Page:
Player Exposes Tarkov Cheaters… By Cheating

tarkov cheaters cover

Escape From Tarkov is in a dire situation at present, with some players claiming that there are more cheaters on the platform than ever before. It’s a claim that is mixed in amongst disappointing changes, awkward updates to looting mechanics, and general instability that is fast leaving a sour taste in the mouths of too many players.

On YouTube, one creator and player, g0at, took it upon himself to expose Tarkov cheaters by installing his own cheats and jumping into a series of ‘raids’ to investigate exactly how many cheaters are causing chaos throughout Escape From Tarkov.

His video is insightful, but it has caused backlash from a portion of the community that sees it as nothing more than a beautiful advertisement of just how easy it is to succeed as a cheater in Escape From Tarkov.

‘More Afraid of the Cheat Developers’

Escape From Tarkov launched in 2016, and in a way, it has pioneered the extraction shooter genre. It’s a hardcore, hyper-realistic shooter that sees players deploy into a fictional region split up into several small maps with the key objective of looting, surviving, completing tasks, and successfully leaving the map again.

In what is the most controversial video to surface in the space for a while, YouTube creator g0at has taken extreme steps to expose Tarkov cheaters by installing one of the most popular cheat packages and jumping into a series of raids.

Using ESP (Extra-Sensory Perception) cheats, g0at embarked on a journey of discovery, attempting to see how many players in his raids were also cheating. With these cheats, players can see everything they need to know about their opponents, including their position, health, kill-death ratio, loadout, and even the direction that they’re looking in.

His investigation ultimately revealed some troubling information, which admittedly, nobody was all that surprised to hear:

There were obvious cheaters in about sixty percent of my raids … One night, I ran into cheaters five raids in a row.

Breaking it down further, g0at confirmed that, in 125 raids running ESP, he:

  • Never ran into a fly hacker (a cheater that can fly around the map)
  • Had zero raids with the stinky leg invincibility hack (a strange cheat that gives a player invulnerability in exchange for an odd posture)
  • Never ran into a speed hacker (cheats that give a player unnaturally fast movement abilities)
  • Was almost never aimbot or rage-hacked (meaning he wasn’t killed by cheaters using aimbot or actively, maliciously, and aggressively targeting players)

In his early attempts to gather information on cheaters, he partnered up with a known hacker, but following a damning revelation, that plan fell through:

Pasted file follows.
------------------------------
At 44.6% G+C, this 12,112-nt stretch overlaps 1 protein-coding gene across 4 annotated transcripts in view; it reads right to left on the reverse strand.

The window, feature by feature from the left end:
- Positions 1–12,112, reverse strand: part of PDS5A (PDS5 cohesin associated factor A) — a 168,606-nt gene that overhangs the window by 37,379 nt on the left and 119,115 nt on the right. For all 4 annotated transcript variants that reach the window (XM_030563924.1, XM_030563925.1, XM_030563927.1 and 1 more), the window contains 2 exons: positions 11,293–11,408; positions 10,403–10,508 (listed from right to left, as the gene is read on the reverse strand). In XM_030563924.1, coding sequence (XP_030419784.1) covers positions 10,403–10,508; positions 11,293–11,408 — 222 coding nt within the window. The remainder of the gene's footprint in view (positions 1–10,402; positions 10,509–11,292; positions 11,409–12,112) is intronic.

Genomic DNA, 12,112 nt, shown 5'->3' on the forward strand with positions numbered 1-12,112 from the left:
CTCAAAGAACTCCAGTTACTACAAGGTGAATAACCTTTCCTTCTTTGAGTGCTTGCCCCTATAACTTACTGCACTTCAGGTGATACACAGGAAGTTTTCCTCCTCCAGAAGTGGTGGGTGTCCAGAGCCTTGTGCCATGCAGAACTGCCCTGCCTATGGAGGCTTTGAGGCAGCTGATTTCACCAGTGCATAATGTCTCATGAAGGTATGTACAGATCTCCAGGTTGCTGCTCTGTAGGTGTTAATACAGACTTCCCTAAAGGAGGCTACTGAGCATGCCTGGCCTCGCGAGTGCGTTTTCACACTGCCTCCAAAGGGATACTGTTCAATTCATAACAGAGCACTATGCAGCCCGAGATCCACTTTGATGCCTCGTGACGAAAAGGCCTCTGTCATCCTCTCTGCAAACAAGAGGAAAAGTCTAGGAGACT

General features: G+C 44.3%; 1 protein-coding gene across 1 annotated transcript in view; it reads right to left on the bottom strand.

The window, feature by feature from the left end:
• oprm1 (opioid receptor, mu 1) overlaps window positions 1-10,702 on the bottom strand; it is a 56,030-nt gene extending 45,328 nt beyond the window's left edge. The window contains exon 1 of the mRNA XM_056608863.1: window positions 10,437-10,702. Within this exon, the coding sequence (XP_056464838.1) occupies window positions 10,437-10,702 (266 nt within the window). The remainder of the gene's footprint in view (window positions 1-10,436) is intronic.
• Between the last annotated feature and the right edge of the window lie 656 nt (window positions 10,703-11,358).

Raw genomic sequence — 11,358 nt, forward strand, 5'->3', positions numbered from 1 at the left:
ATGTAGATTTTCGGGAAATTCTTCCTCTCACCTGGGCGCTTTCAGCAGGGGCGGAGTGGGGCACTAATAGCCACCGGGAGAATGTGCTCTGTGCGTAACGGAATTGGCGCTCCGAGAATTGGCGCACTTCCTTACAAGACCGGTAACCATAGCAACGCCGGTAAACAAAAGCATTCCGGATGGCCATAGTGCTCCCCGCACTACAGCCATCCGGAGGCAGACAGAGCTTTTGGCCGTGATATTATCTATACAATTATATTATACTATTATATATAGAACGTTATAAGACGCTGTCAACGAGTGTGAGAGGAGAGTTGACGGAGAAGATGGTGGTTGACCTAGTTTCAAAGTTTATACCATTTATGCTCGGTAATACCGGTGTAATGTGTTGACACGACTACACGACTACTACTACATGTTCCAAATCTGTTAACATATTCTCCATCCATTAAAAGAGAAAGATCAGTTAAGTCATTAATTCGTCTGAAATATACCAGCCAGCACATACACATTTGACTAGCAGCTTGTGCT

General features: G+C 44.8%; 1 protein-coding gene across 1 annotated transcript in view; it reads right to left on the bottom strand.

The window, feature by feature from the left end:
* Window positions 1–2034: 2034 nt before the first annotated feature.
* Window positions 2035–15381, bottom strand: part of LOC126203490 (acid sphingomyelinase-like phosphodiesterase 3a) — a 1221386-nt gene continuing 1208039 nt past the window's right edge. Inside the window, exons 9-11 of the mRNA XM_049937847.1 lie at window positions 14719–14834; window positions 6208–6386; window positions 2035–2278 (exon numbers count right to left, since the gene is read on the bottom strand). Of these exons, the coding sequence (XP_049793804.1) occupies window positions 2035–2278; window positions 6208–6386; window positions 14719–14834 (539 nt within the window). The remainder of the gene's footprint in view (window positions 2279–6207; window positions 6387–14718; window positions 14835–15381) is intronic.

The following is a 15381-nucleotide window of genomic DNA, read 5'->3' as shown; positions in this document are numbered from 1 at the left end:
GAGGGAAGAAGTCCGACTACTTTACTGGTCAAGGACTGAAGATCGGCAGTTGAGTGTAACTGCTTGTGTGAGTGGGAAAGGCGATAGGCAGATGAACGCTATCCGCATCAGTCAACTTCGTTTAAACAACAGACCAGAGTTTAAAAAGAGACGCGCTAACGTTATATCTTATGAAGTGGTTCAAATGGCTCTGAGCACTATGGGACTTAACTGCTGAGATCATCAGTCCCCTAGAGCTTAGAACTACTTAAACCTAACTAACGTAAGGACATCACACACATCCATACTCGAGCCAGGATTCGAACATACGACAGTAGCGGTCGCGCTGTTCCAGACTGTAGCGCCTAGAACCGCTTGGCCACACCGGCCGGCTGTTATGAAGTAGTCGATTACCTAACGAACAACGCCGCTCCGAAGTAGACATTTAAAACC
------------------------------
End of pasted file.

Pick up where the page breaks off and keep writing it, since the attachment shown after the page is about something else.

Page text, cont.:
Even though I vowed to keep him anonymous, he knew that the cheat devs could figure out if he was the one who leaked the footage. Evoker was more worried about getting caught by the cheat developer than the game developer.

So, how exactly did g0at figure out who was hacking?

It’s All in the Wiggle

In Escape From Tarkov, ‘wiggling’ is a universal language. It’s an indication that you’ve noticed another player and that you’re (almost always) intending to be friendly. It’s quite literally carried out by using the lean function to ‘wiggle’ left and right.

However, for g0at, it became a tool – he’d wiggle while hidden and looking towards a player he suspected to be cheating through his ESP software, and if they wiggled back, then it was a confirmation of sorts – they too were cheating.

Regardless of how he managed to acquire the data, and whether he’s put himself in a negative position by deploying cheats, the fact stands that Escape From Tarkov is quite literally riddled with them. He also explained that there are more cheaters active at night (in real-time) and that, sadly, the cheat developers are ‘more careful and restrictive with their software than the game developer‘.

Now, the community is divided. There’s one side damning g0at and his seemingly blatant advertising of cheats and how easy it is to obtain them, while the other side is praising his efforts at exposing a plague sitting at the heart of Tarkov.

It isn’t known if anything is really going to change anytime soon – or if anything can change. It has been a ‘fact of life’ for years now that Escape From Tarkov has a cheater problem, but it is becoming worse over time, and it may have hit the point of no return.

It has worked out for g0at, though – he has gained 10,000 new subscribers on YouTube since uploading the video a day ago.

We’ve reached out to Battlestate Games, the developer, for more information and for comments on g0at’s investigation.

For more Insider Gaming news, check out our coverage of Starfield’s next showcase.

  1. This is an awesome article! It’s great to see a game developer taking a strong stance against cheaters and clearly illustrating the consequences of their actions. Keep up the great work!

Comments are closed.